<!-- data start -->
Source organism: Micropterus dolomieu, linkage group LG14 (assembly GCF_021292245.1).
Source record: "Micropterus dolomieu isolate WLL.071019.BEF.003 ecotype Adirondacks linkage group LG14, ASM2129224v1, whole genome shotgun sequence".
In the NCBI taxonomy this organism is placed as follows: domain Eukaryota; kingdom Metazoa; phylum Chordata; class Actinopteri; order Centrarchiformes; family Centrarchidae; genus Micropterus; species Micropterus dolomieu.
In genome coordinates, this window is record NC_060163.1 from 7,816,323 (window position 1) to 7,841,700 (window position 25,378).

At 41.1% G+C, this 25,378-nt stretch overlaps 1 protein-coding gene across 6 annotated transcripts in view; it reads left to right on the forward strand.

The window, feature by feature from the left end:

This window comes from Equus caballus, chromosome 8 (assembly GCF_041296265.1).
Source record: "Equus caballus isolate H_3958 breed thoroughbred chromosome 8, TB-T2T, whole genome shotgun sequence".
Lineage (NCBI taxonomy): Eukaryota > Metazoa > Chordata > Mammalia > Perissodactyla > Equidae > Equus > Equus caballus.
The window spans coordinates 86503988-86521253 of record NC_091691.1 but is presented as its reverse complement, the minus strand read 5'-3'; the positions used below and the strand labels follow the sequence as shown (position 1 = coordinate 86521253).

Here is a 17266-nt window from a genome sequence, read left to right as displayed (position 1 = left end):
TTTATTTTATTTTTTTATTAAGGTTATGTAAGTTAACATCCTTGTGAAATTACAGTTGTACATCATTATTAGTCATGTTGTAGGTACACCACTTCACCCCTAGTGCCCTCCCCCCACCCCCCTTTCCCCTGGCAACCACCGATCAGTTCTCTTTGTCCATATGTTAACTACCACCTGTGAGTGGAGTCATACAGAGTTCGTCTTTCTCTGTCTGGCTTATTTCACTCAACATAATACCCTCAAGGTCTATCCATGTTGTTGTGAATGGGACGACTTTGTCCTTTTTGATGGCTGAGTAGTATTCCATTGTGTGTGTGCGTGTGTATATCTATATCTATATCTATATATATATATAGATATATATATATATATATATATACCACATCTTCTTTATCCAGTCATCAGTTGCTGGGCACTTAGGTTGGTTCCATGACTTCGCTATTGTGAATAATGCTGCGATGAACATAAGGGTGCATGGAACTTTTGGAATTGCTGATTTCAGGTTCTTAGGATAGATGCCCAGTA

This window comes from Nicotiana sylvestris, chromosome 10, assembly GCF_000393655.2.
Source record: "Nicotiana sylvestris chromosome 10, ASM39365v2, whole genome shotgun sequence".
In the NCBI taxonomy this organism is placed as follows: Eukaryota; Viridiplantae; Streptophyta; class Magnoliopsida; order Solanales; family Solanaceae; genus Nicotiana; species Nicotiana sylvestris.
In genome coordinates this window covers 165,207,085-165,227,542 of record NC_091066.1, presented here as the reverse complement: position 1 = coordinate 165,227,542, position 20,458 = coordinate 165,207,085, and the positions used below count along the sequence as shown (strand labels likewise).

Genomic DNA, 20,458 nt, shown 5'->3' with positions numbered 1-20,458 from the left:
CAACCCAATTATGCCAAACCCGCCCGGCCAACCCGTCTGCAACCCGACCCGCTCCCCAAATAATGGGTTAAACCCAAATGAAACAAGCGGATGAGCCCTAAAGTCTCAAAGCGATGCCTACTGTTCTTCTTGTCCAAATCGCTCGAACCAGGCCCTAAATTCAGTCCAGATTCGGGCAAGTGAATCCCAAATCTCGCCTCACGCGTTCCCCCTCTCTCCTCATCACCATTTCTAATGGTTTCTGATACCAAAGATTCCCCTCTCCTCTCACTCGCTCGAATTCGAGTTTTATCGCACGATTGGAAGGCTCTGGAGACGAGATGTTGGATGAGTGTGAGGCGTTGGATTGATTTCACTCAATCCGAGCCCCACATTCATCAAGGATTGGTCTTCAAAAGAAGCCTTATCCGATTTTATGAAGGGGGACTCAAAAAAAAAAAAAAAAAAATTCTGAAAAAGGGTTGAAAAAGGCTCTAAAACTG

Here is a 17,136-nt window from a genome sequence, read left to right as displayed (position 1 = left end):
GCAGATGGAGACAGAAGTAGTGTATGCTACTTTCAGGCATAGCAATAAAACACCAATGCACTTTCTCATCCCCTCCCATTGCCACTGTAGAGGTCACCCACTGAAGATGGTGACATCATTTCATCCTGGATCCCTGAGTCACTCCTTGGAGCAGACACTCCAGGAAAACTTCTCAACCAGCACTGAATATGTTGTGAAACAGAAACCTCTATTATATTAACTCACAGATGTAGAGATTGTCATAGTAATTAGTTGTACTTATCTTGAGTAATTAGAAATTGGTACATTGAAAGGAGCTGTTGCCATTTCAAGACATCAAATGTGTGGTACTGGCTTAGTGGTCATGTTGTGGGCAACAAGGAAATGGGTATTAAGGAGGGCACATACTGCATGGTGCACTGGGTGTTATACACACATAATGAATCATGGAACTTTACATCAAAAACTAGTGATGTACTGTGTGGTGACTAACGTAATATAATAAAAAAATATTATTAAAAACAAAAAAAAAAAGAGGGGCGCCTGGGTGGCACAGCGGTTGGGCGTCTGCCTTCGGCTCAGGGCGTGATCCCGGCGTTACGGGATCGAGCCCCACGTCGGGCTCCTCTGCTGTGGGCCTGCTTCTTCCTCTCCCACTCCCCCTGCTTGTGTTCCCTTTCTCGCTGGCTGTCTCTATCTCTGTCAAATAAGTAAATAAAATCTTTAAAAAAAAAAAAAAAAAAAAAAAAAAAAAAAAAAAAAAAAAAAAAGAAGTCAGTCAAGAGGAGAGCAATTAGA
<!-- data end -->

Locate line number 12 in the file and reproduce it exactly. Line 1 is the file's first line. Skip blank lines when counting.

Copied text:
TTTATTTTATTTTTTTATTAAGGTTATGTAAGTTAACATCCTTGTGAAATTACAGTTGTACATCATTATTAGTCATGTTGTAGGTACACCACTTCACCCCTAGTGCCCTCCCCCCACCCCCCTTTCCCCTGGCAACCACCGATCAGTTCTCTTTGTCCATATGTTAACTACCACCTGTGAGTGGAGTCATACAGAGTTCGTCTTTCTCTGTCTGGCTTATTTCACTCAACATAATACCCTCAAGGTCTATCCATGTTGTTGTGAATGGGACGACTTTGTCCTTTTTGATGGCTGAGTAGTATTCCATTGTGTGTGTGCGTGTGTATATCTATATCTATATCTATATATATATATAGATATATATATATATATATATATACCACATCTTCTTTATCCAGTCATCAGTTGCTGGGCACTTAGGTTGGTTCCATGACTTCGCTATTGTGAATAATGCTGCGATGAACATAAGGGTGCATGGAACTTTTGGAATTGCTGATTTCAGGTTCTTAGGATAGATGCCCAGTA